Yiannis describes the work environment at Protocol Labs as stimulating and fun, especially over the past few years as the company doubled in size. “Many new people have been coming in, so we get lots of new opinions and perspectives from fresh minds. But everyone is working toward the same goal of making the Internet better and stronger.”

Everyone is working toward the same goal of making the Internet better and stronger.”

Yiannis Psaras

Putting Control Back into People’s Hands

Today, IPFS is in widespread use, both as a large public network that anyone can join to store, retrieve, and share data but also in many private networks operated by specific institutions or applications.

Running an IPFS-based system to store and share data with others in a free and uncensorable manner can be a game-changer for countless communities around the world. While the cost is very low compared to standard storage models, this system’s greatest advantage is the control it gives users and the role it plays in preventing centralized ownership of people’s data. “A small handful of players should not be able to control 90% of the data on the internet,” says Yiannis.

Helping Keep the Internet Accessible to All

One threat to an open Internet that has emerged in recent years is the “Splinternet”—the splintering of the Internet into fragmented networks that occurs when governments block their citizens’ access to websites they deem “unsafe” and reroute them to approved alternative sites. Like the Internet Society, Protocol Labs believes that to defend users’ rights and safeguard human progress, it’s important to oppose such censorship and help people stay connected to vital information.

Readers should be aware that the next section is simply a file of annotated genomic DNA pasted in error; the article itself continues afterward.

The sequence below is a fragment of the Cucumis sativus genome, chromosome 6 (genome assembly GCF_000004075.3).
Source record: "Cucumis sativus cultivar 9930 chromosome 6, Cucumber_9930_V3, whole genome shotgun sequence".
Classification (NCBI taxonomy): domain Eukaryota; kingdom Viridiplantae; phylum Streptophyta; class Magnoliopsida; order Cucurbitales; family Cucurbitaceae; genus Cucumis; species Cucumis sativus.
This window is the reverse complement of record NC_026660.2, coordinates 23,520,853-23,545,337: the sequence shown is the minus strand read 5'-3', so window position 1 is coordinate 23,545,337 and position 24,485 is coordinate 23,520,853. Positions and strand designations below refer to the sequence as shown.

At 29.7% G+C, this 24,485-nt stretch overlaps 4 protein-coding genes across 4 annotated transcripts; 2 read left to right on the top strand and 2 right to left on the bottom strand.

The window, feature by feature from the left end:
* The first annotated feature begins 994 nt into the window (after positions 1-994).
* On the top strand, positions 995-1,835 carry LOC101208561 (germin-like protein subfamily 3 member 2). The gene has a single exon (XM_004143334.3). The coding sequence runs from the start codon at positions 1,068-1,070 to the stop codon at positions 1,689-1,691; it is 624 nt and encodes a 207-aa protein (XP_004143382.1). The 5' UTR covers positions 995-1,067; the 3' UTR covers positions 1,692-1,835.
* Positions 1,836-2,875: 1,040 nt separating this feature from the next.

The Internet is the planet’s most important technology. A tool as powerful as this will always be a tempting target for control, but it should be available for everyone to use freely.” 

Yiannis Psaras

In 2017, IPFS did just this on two occasions, providing a path to access Wikipedia after the Turkish government blocked it and to access information on the Catalonian independence referendum after the Spanish government did the same. By allowing copies of the sites to exist in many other places online, IPFS effectively neutralized these censorship attempts. “The Internet is the planet’s most important technology,” says Yiannis. “A tool as powerful as this will always be a tempting target for control, but it should be available for everyone to use freely.” 

More and more IT engineers are putting their skills to work to resist censorship. Jorge recently interviewed a job applicant who cited this as their reason for wanting to work for Protocol Labs. “I’ve experienced censorship first-hand, here in my country,” they said, “and I want to work against it.”

Decentralizing the Internet to Empower Users

But such governments aren’t the only obstacles to a more open Internet—the gradual centralization of traffic in a handful of global Internet giants, who have enormous influence over access and content moderation, also has an effect.

Furthermore, these very same players, whose business model largely revolves around leveraging personal data, are responsible for many of the latest developments in Internet protocols, standards, and infrastructure development.